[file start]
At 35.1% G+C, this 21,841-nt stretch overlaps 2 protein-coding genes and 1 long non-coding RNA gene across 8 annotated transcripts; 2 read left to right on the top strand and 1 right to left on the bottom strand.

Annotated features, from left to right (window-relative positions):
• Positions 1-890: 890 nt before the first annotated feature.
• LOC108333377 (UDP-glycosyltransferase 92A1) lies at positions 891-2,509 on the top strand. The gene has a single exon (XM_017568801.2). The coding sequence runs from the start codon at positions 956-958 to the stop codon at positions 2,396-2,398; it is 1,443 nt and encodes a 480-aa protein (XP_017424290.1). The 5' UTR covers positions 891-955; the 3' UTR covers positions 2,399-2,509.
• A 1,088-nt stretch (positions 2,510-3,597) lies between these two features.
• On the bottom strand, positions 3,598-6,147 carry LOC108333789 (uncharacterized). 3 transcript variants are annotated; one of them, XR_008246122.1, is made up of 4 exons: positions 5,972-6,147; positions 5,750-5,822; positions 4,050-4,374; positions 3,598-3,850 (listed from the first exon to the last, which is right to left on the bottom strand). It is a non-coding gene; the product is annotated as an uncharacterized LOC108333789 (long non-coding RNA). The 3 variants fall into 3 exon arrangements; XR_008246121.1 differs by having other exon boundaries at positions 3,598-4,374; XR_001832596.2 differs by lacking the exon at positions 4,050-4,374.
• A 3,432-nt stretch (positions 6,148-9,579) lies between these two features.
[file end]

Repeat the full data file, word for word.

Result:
At 35.1% G+C, this 21,841-nt stretch overlaps 2 protein-coding genes and 1 long non-coding RNA gene across 8 annotated transcripts; 2 read left to right on the top strand and 1 right to left on the bottom strand.

Annotated features, from left to right (window-relative positions):
• Positions 1-890: 890 nt before the first annotated feature.
• LOC108333377 (UDP-glycosyltransferase 92A1) lies at positions 891-2,509 on the top strand. The gene has a single exon (XM_017568801.2). The coding sequence runs from the start codon at positions 956-958 to the stop codon at positions 2,396-2,398; it is 1,443 nt and encodes a 480-aa protein (XP_017424290.1). The 5' UTR covers positions 891-955; the 3' UTR covers positions 2,399-2,509.
• A 1,088-nt stretch (positions 2,510-3,597) lies between these two features.
• On the bottom strand, positions 3,598-6,147 carry LOC108333789 (uncharacterized). 3 transcript variants are annotated; one of them, XR_008246122.1, is made up of 4 exons: positions 5,972-6,147; positions 5,750-5,822; positions 4,050-4,374; positions 3,598-3,850 (listed from the first exon to the last, which is right to left on the bottom strand). It is a non-coding gene; the product is annotated as an uncharacterized LOC108333789 (long non-coding RNA). The 3 variants fall into 3 exon arrangements; XR_008246121.1 differs by having other exon boundaries at positions 3,598-4,374; XR_001832596.2 differs by lacking the exon at positions 4,050-4,374.
• A 3,432-nt stretch (positions 6,148-9,579) lies between these two features.